Mid-Michigan watches solar eclipse - WNEM TV 5

Mid-Michigan watches solar eclipse

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(Source: WNEM) (Source: WNEM)

Millions of people took in the total solar eclipse on Monday.

At its highest point, Mid-Michigan saw just about 80 percent coverage of the sun.

The great American eclipse shadowed over Mid-Michigan and left sky watchers young and old simply amazed.

"I heard about the solar eclipse and I thought I should come and see," said Godsave Megiroo.

Megiroo is visiting from Africa on business. He has seen an eclipse before, but not in the United States. That's why he headed to the Longway Planetarium as the eclipse unfolded. He said it is exciting and a little spooky.

"Sometimes it scares us because we don't know what is happened up there," Megiroo said.

He isn't the only one who got chills when the moon's shadow covered nearly 80 percent of the sun in Mid-Michigan.

"It's a very different feeling. It gets cold. It gets dark. You wonder what is going on and everyone keeps telling you, 'don't look at it,'" said Doug Callahan, eclipse viewer.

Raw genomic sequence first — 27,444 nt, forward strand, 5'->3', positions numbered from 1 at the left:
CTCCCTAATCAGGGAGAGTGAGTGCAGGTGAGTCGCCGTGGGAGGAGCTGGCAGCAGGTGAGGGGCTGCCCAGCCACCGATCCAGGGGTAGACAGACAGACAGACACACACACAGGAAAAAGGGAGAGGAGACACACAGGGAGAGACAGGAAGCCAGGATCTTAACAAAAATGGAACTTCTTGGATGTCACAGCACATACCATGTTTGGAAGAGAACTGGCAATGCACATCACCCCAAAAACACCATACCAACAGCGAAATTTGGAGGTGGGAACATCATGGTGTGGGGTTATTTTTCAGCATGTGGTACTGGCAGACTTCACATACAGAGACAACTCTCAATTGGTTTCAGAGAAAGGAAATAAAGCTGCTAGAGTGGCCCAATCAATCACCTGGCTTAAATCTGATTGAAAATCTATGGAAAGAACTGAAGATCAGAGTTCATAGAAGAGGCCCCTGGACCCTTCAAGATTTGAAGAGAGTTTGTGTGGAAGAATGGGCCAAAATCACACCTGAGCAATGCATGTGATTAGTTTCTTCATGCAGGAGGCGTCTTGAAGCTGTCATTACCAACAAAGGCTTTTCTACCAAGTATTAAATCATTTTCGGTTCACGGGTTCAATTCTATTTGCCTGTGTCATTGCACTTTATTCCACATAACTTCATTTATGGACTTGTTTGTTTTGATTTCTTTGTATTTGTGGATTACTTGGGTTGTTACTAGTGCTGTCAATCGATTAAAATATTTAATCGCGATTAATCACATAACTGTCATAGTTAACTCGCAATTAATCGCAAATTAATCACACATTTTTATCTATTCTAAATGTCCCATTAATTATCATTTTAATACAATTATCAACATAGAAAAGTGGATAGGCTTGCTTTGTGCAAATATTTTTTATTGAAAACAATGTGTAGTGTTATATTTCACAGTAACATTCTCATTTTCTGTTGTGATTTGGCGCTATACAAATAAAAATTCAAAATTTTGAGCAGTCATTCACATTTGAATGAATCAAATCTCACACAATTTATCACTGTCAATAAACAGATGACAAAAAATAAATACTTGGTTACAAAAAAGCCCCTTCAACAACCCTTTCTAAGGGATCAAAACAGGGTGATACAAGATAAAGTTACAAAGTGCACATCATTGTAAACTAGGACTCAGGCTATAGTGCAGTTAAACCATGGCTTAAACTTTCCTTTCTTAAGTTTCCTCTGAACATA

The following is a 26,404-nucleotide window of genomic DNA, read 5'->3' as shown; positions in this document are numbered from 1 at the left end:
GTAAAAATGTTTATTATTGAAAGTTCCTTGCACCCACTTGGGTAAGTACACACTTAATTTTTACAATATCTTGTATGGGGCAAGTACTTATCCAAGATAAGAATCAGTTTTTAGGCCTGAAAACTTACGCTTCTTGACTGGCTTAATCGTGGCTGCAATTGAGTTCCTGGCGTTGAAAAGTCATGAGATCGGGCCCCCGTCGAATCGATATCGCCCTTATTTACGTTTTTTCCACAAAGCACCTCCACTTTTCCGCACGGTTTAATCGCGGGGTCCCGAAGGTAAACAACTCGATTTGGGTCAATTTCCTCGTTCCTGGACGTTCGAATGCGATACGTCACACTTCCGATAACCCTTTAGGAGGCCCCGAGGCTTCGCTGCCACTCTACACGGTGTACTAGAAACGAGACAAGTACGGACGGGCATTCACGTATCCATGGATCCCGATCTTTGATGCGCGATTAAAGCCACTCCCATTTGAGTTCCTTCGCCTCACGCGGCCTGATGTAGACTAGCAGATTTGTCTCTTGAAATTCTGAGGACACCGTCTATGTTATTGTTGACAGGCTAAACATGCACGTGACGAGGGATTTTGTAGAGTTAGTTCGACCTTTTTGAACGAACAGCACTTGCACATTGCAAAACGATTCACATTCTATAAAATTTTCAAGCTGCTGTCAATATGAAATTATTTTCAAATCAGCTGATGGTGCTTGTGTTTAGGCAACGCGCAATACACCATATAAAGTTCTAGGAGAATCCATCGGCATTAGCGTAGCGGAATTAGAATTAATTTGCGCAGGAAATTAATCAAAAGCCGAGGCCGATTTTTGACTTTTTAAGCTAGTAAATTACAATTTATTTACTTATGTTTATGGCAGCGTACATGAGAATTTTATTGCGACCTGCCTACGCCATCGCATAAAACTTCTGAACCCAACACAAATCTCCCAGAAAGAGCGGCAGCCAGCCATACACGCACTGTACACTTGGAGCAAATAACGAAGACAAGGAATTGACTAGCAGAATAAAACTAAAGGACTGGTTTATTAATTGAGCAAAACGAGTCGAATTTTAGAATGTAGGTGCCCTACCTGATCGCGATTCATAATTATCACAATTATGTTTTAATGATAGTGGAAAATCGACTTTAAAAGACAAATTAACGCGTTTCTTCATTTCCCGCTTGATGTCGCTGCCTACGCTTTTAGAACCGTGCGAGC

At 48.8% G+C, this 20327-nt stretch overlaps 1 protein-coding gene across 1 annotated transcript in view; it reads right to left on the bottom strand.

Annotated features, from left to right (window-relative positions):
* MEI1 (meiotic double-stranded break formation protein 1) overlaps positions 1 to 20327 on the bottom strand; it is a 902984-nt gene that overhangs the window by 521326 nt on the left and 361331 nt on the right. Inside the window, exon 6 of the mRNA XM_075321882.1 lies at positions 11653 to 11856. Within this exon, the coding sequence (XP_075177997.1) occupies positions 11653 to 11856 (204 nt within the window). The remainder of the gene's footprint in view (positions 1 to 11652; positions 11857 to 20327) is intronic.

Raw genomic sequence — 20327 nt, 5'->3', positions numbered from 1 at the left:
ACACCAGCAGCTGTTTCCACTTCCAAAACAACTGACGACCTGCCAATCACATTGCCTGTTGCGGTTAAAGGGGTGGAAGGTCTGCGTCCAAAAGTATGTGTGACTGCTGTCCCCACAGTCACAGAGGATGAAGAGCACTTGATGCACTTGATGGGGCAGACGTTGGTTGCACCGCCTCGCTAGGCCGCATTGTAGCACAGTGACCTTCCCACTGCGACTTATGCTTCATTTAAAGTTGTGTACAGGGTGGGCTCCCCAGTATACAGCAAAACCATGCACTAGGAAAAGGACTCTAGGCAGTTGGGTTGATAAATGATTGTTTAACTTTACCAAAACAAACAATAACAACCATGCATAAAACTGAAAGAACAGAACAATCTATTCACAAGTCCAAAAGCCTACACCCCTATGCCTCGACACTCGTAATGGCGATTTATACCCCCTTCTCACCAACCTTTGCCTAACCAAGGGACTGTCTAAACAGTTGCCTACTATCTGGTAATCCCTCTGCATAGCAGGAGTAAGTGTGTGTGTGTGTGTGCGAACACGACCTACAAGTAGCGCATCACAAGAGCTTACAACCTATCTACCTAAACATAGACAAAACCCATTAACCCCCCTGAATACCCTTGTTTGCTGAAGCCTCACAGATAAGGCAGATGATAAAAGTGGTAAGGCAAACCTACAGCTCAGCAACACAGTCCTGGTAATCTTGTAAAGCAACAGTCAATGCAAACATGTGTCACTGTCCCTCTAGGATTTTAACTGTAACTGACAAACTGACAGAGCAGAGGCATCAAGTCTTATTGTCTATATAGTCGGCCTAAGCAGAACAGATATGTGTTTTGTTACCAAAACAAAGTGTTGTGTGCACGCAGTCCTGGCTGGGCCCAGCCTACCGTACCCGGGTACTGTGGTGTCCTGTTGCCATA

Callahan wore protected filtered glasses while watching the eclipse.

The community got involved with some arts and crafts in addition to the science. They had special glasses and filtered telescopes so everyone was able to see.

Megiroo said he could not have scheduled a better time to come to Michigan.

"I'm happy to have been here and witness what is happening," Megiroo said.

The eclipse presented a learning experience for students at Freeman Elementary - a year round school.

"Some kids didn't know what an eclipse was because it hasn't happened. A total solar eclipse hasn't happened in 99 years. So this hasn't happened in their lifetime," said Kathy Savoie, teacher.

Savoie made sure her students had the proper equipment to watch the sky. If the kids didn't have glasses she helped them create viewing boxes, which allowed them to see the rare occurrence safely through a projection.

Principal Anita Steward said days like this make students excited about science.

"Just learning about space itself and how the moon and the sun rotate," Steward said.

Savoie said the students left school with something they couldn't stop talking about.

"Now they get to go home and say, 'hey, guess what I'm learning in school. I know all of this about it,'" Savoie said.

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